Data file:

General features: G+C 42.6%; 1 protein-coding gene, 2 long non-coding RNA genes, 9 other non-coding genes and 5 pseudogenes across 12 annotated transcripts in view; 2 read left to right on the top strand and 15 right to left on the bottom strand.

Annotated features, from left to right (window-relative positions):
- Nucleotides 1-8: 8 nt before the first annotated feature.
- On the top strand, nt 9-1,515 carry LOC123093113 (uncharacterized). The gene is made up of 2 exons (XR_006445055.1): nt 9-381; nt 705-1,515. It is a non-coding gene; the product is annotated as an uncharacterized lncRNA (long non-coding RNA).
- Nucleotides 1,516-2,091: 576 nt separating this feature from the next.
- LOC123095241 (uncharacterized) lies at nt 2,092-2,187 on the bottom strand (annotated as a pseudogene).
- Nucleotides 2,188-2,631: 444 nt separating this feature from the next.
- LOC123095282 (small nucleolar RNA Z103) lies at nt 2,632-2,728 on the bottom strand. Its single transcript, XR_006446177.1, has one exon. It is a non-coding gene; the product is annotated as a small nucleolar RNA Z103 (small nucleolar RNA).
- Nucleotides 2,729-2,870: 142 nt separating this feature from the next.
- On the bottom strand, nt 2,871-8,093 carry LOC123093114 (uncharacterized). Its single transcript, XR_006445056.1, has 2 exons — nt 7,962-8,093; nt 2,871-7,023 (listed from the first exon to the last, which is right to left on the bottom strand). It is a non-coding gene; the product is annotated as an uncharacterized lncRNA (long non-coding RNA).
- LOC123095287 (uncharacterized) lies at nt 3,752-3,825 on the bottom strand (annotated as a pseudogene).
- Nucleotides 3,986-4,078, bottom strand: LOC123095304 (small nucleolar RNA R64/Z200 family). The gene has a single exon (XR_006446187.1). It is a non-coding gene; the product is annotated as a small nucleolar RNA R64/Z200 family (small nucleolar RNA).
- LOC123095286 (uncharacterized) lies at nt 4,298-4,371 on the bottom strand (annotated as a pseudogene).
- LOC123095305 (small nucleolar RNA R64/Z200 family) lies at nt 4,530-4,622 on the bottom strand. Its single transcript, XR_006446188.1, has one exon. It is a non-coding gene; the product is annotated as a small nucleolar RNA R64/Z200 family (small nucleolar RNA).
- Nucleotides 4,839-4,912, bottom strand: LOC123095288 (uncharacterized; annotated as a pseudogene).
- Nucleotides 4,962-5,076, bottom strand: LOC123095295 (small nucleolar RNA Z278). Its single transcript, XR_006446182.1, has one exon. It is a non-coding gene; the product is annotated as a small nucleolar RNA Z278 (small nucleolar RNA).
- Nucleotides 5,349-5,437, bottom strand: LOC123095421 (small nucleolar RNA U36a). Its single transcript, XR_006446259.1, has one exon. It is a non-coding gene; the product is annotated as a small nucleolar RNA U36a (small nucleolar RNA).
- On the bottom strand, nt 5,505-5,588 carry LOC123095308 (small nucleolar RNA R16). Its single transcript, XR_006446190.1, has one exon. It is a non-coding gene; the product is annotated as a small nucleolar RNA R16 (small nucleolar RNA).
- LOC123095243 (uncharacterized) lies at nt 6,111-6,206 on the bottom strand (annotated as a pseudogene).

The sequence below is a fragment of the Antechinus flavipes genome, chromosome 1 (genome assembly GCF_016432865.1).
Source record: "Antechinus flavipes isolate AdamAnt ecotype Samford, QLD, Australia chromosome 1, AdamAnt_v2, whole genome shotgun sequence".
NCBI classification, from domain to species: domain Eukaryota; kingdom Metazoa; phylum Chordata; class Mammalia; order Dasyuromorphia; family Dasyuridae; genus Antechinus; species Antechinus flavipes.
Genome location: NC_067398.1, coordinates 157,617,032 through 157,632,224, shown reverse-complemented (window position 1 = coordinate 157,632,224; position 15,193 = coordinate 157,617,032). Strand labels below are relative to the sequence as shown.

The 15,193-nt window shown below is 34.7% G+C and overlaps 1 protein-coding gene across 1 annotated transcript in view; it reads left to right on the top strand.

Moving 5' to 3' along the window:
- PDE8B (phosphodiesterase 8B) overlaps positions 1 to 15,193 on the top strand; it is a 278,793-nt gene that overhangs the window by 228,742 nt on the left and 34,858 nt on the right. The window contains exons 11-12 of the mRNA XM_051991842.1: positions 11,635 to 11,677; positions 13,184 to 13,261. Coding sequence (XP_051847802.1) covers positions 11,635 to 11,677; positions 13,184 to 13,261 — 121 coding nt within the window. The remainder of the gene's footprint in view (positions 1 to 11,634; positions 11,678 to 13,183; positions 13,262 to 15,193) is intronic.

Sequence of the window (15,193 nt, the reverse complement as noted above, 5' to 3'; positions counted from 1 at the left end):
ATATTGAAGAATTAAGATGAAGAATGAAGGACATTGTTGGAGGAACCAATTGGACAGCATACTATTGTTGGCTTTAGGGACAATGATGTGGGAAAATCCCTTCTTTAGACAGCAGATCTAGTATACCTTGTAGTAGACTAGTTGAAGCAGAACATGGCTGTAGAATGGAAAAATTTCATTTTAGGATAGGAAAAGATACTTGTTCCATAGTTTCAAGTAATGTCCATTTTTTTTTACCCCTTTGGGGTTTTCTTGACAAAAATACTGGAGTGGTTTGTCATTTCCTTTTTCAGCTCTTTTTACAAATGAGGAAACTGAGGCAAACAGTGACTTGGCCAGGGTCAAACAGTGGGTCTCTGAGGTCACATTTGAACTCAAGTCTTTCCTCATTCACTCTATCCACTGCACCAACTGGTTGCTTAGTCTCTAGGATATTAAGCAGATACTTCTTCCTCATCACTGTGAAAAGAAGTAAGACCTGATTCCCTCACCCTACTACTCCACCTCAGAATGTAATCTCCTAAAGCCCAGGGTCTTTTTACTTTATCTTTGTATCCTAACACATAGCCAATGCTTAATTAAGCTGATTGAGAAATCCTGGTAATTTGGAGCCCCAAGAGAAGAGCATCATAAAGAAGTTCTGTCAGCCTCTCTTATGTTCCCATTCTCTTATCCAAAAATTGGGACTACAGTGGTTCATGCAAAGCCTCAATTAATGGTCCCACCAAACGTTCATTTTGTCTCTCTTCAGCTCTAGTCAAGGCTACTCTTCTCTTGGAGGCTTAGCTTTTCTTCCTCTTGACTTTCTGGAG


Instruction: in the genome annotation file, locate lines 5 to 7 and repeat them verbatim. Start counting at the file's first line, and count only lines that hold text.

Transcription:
- Nucleotides 1,516-2,091: 576 nt separating this feature from the next.
- LOC123095241 (uncharacterized) lies at nt 2,092-2,187 on the bottom strand (annotated as a pseudogene).
- Nucleotides 2,188-2,631: 444 nt separating this feature from the next.